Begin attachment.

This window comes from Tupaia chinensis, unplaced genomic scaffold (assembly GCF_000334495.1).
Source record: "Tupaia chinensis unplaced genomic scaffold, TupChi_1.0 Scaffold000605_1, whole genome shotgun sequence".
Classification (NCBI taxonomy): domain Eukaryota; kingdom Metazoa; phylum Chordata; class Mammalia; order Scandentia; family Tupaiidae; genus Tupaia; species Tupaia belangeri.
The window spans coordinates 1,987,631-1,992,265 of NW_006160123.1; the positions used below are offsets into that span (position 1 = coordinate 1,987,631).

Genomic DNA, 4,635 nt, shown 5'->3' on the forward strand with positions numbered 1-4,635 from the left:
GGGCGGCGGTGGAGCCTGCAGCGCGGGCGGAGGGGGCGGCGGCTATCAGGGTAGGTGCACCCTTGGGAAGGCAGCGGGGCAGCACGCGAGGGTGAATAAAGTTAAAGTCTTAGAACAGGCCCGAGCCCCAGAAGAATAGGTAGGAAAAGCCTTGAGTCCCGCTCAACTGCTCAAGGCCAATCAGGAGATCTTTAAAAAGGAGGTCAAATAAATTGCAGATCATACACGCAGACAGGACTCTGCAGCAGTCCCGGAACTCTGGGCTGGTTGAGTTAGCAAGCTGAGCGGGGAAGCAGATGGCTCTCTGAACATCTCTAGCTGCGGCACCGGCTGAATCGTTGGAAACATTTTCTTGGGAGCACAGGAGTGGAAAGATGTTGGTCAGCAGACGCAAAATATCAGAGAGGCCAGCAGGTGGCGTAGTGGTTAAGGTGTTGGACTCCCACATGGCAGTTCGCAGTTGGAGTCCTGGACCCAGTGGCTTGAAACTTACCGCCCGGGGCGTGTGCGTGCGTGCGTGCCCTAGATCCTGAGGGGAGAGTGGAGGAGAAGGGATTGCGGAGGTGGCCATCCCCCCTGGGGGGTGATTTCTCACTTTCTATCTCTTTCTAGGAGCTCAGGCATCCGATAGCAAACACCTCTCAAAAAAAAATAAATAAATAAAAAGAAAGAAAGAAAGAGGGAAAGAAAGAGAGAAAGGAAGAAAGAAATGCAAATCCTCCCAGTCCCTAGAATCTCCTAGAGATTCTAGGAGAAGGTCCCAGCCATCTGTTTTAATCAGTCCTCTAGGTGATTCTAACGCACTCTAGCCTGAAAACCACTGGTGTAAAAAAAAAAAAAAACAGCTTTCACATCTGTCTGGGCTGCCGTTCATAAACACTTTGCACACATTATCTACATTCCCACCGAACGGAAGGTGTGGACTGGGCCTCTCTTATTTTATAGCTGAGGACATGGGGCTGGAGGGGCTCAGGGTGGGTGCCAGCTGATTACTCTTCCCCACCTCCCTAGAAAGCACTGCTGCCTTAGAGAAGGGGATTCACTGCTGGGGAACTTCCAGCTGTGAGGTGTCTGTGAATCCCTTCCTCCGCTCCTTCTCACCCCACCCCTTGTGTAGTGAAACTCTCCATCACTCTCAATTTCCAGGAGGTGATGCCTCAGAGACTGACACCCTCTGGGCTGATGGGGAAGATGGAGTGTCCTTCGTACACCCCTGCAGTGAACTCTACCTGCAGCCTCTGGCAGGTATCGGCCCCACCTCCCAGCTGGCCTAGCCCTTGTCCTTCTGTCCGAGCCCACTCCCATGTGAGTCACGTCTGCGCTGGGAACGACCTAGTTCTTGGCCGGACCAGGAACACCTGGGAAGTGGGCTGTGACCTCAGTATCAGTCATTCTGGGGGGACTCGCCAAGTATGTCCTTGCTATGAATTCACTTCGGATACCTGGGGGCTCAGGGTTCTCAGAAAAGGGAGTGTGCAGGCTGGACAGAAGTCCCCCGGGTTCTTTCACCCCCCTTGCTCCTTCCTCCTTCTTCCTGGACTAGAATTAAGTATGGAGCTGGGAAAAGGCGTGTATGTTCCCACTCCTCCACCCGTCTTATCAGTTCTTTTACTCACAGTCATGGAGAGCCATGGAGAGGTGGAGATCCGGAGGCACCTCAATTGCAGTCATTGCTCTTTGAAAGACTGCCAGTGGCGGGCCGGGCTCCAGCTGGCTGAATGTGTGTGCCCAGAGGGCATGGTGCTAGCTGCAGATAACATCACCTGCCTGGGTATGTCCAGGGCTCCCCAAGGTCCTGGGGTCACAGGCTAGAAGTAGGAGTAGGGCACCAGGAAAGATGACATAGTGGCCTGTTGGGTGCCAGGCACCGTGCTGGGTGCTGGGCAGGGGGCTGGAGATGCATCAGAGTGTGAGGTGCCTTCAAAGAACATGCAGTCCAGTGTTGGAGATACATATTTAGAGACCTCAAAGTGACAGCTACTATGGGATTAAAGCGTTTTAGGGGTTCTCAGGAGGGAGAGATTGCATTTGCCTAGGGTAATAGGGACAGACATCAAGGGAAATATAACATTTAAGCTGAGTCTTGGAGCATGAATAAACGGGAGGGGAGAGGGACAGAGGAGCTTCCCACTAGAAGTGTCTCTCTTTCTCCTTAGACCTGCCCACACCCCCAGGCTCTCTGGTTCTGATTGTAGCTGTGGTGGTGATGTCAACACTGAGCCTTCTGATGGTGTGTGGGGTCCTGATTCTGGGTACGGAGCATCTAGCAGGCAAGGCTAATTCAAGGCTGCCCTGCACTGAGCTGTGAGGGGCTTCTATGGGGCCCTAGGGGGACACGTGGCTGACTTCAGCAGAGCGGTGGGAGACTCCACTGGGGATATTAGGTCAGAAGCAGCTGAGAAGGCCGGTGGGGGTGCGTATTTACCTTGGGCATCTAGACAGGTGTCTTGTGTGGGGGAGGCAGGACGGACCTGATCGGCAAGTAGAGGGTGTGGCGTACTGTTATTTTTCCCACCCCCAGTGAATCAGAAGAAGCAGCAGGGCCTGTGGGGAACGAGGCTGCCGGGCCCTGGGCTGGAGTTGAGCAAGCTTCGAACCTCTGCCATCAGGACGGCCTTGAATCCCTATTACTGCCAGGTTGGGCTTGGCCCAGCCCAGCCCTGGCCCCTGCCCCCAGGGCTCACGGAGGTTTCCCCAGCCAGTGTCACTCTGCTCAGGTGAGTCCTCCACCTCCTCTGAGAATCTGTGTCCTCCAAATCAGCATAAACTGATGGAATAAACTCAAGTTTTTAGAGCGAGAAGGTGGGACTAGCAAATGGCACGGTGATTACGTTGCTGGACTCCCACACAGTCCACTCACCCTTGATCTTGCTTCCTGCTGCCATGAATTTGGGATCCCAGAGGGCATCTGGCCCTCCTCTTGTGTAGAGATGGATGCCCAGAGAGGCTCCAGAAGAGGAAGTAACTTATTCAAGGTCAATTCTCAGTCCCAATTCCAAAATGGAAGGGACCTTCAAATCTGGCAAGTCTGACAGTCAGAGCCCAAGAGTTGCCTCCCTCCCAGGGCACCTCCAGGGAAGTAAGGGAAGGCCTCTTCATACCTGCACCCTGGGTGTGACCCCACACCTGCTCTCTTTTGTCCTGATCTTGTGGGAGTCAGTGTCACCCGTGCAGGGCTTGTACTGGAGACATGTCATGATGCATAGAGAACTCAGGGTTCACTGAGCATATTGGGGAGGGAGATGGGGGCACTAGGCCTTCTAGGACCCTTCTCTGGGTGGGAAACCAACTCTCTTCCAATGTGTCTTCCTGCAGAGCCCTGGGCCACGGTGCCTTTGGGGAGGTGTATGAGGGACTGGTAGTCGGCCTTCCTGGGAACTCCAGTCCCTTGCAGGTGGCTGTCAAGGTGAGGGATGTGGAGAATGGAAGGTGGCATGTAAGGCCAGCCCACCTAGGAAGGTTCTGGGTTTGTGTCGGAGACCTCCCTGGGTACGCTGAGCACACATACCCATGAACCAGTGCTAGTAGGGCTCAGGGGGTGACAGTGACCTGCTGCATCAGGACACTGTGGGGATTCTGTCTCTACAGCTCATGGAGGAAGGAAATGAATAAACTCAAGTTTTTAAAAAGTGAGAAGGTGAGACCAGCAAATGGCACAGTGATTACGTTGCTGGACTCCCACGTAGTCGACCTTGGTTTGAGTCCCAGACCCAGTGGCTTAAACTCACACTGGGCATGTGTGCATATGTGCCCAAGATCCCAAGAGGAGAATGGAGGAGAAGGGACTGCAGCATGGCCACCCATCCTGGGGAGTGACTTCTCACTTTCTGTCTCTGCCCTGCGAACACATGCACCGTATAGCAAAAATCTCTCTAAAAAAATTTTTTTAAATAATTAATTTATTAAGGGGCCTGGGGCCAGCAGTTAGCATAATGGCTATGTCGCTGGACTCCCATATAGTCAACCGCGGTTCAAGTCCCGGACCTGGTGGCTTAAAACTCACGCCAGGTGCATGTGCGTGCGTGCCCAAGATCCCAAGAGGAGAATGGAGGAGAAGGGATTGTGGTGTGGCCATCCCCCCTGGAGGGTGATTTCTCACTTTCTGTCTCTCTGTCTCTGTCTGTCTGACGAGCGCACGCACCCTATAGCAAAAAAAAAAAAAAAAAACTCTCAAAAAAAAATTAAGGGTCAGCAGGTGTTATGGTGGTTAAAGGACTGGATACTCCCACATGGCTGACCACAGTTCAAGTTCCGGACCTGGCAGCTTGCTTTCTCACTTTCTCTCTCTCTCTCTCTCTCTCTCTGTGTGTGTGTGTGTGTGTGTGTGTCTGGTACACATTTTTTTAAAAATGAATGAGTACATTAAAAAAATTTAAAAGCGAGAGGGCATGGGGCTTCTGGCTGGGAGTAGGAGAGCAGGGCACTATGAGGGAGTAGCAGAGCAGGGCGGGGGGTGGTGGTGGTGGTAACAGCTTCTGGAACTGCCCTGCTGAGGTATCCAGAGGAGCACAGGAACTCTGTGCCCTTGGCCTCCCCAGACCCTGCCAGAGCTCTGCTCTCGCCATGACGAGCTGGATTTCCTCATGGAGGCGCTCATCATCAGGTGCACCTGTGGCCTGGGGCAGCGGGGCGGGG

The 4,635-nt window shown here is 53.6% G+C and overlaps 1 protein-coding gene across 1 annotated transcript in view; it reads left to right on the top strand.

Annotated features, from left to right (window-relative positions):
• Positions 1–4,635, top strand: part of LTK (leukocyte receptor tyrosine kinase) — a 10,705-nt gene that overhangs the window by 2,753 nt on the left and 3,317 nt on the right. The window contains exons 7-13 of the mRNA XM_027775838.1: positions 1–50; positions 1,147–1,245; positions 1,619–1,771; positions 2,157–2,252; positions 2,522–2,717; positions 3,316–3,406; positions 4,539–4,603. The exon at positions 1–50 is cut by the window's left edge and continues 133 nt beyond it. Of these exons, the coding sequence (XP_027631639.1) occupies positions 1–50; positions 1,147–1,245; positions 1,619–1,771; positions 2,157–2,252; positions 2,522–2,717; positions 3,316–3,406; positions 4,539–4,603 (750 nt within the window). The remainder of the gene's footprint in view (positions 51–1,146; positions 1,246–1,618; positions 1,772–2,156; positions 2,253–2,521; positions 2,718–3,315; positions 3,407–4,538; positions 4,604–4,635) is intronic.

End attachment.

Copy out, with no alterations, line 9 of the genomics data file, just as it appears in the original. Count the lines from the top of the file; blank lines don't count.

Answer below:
• Positions 1–4,635, top strand: part of LTK (leukocyte receptor tyrosine kinase) — a 10,705-nt gene that overhangs the window by 2,753 nt on the left and 3,317 nt on the right. The window contains exons 7-13 of the mRNA XM_027775838.1: positions 1–50; positions 1,147–1,245; positions 1,619–1,771; positions 2,157–2,252; positions 2,522–2,717; positions 3,316–3,406; positions 4,539–4,603. The exon at positions 1–50 is cut by the window's left edge and continues 133 nt beyond it. Of these exons, the coding sequence (XP_027631639.1) occupies positions 1–50; positions 1,147–1,245; positions 1,619–1,771; positions 2,157–2,252; positions 2,522–2,717; positions 3,316–3,406; positions 4,539–4,603 (750 nt within the window). The remainder of the gene's footprint in view (positions 51–1,146; positions 1,246–1,618; positions 1,772–2,156; positions 2,253–2,521; positions 2,718–3,315; positions 3,407–4,538; positions 4,604–4,635) is intronic.